Cooking oil price to rise by 10%

By Shangguan Zhoudong (
Updated: 2007-06-05 14:21

The price of cooking oil in China will see a 10 percent increase in this new round of consumer goods price hikes due to soaring prices of raw materials, according to the Beijing Times.

The price hike is mostly because of a supply shortage of raw materials and an increase in prices of soybean oil in the international market, said a manager with Keery Oils & Grains, identified only by his surname, Shu. Keery Oils & Grains owns some of China's famous cooking oil brands, such as Arawana.

Shu also said that prices of raw materials increased around 1,000 yuan per ton (US$130.72), up more than 10 percent year-on-year.

Statistics from the Beijing Glorious Land Wholesale Market, a specialized edible oil market show that on May 30, the first-grade unpackaged soybean oil was priced at 8,800 yuan per ton, up 3,500 yuan, or 66.04 percent from the same period last year, while the fourth-grade unpackaged soybean oil sold at 8,400 yuan per ton, up 3,300 yuan, or 64.71 percent year on year.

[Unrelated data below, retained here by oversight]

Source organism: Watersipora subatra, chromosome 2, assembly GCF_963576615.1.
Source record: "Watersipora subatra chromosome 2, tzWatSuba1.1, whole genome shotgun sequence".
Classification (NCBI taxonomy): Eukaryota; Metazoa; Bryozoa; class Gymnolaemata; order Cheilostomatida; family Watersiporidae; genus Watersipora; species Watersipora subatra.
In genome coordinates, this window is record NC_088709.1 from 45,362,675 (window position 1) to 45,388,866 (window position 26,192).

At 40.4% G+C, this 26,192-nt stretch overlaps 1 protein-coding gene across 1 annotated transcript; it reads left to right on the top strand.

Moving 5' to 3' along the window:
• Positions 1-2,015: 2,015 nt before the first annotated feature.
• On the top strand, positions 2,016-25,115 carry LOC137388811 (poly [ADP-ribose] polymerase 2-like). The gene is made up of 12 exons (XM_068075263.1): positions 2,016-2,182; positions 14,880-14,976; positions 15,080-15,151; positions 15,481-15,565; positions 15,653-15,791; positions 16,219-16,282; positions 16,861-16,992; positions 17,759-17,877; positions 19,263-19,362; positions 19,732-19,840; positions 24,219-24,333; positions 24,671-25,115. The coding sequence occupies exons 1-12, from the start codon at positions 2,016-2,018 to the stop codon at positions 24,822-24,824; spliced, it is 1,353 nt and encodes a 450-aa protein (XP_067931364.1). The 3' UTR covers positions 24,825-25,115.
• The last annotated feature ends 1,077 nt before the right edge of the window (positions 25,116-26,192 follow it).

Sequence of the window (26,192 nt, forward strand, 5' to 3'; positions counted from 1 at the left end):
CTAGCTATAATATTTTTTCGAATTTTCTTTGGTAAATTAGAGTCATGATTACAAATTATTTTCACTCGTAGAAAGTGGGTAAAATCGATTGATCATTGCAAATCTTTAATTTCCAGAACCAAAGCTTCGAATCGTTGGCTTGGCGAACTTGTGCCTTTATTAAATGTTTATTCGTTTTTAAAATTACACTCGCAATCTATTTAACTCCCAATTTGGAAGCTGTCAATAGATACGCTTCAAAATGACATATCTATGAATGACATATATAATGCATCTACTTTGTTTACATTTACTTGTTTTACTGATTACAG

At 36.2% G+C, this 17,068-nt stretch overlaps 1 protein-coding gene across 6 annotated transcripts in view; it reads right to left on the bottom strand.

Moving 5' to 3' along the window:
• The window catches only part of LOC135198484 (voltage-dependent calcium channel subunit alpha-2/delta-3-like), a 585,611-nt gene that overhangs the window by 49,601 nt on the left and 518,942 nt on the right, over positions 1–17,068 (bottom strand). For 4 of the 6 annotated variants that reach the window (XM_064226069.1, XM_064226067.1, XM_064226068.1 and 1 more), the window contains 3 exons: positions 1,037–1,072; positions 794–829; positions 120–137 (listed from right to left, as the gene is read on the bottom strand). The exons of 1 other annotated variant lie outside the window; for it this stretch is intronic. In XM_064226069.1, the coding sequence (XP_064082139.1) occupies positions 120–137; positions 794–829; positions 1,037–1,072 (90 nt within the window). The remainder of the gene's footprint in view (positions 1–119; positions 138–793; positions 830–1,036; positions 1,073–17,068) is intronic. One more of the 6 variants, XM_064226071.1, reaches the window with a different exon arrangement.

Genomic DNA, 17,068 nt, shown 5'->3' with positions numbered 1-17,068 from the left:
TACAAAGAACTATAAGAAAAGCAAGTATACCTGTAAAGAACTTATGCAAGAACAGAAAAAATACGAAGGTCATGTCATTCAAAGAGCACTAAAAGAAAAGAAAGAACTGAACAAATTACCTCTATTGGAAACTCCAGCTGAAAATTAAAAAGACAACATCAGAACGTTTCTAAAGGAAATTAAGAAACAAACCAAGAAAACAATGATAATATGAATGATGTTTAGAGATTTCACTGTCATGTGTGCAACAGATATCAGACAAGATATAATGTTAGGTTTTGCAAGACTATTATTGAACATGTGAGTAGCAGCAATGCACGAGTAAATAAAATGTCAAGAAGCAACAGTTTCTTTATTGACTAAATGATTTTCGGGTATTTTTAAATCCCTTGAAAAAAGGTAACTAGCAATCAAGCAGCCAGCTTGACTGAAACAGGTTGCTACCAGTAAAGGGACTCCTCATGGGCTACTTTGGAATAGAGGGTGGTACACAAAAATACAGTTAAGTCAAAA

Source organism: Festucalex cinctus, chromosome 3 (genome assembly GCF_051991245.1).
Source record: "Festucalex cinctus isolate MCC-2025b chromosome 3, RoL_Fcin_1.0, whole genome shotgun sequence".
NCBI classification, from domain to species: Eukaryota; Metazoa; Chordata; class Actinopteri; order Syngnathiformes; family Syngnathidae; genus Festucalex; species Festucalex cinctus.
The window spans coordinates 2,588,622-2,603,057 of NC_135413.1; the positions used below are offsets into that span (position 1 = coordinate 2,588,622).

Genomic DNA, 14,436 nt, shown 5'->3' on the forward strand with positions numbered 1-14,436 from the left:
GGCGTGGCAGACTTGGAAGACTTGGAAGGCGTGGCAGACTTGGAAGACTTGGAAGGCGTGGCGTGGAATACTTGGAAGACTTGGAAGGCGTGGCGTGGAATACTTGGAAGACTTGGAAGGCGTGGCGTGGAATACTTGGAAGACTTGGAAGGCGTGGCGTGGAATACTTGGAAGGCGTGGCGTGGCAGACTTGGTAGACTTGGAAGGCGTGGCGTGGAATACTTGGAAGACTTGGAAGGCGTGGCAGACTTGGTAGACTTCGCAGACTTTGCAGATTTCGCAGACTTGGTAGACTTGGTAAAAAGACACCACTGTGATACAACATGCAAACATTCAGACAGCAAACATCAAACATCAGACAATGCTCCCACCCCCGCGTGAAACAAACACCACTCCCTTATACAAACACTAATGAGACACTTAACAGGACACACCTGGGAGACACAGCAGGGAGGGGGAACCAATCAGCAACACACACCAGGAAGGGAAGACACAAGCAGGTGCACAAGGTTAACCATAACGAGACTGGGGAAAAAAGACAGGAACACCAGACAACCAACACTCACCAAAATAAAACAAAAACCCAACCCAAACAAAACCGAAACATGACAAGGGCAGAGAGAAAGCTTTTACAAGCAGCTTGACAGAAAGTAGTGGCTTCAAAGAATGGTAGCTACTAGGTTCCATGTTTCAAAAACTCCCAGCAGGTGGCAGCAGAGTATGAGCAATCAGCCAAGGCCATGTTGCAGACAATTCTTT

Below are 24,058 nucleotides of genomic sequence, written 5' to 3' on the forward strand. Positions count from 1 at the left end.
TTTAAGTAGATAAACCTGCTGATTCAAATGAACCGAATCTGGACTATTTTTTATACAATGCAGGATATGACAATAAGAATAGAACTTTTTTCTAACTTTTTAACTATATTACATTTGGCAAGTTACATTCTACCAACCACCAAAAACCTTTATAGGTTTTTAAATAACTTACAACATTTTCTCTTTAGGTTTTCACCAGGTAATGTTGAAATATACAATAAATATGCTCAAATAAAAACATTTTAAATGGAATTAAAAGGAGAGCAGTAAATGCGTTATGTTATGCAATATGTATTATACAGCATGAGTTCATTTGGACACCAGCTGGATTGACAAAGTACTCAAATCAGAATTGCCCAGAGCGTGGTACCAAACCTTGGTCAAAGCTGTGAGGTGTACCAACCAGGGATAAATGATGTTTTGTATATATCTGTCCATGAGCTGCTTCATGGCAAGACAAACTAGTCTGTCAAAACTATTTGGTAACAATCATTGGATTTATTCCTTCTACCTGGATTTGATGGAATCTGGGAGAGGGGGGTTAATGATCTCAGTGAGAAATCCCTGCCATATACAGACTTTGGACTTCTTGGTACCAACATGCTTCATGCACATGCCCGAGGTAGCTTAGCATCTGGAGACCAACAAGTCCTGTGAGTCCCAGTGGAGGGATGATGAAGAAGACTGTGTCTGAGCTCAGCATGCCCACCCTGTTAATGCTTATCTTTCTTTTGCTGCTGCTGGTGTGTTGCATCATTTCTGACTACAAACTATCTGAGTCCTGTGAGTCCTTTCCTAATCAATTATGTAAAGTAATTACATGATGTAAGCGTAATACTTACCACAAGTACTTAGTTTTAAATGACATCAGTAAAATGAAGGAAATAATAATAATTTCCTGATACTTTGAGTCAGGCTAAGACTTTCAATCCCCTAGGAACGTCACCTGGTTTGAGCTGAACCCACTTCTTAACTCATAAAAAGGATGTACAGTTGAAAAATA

Prices of small-package cooking oil also saw an increase in recent months. Currently, the average wholesale price of a 5-liter container of cooking oil increased by nearly 40 percent compared with a year earlier.

Guchuan Edible Oil, a major cooking oil supplier in Beijing, has decided to raise its 5-liter cooking oil to a price of 43 yuan per bottle, an increase of 10 percent, according to Zhang Yanling, general manager of the company.

Shu also said Arawana has announced the new prices of its cooking oil; the price for a bottle of 5-liter cooking oil, for example, will see a 5 percent increase.

The cost of other food items has been on the rise of late as well.

According to the Ministry of Agriculture, the price for live pigs in April stood 71.3 percent higher than a month earlier, with pork costing 29.3 percent more. The price of eggs also rose 30.9 percent on average.

Related readings:
 Meat, egg prices to stabilize in July Soaring prices of pork and eggs OECD predicts double-digit economic growth
Market mania needs cooling down

In Beijing, the price of slaughtered pigs shot up by 30 percent in recent days, with egg prices rising to a five-year high.

Wholesale prices of pork in Shanghai topped 16 yuan per kilogram, a 20 percent hike to a 10-year high in less than a month. This price rose even higher in Hangzhou.

The CPI rose by 3.3 percent in March and 3 percent in April, reaching the 3 percent inflation "alarm level" set by the central bank.

(For more biz stories, please visit Industry Updates)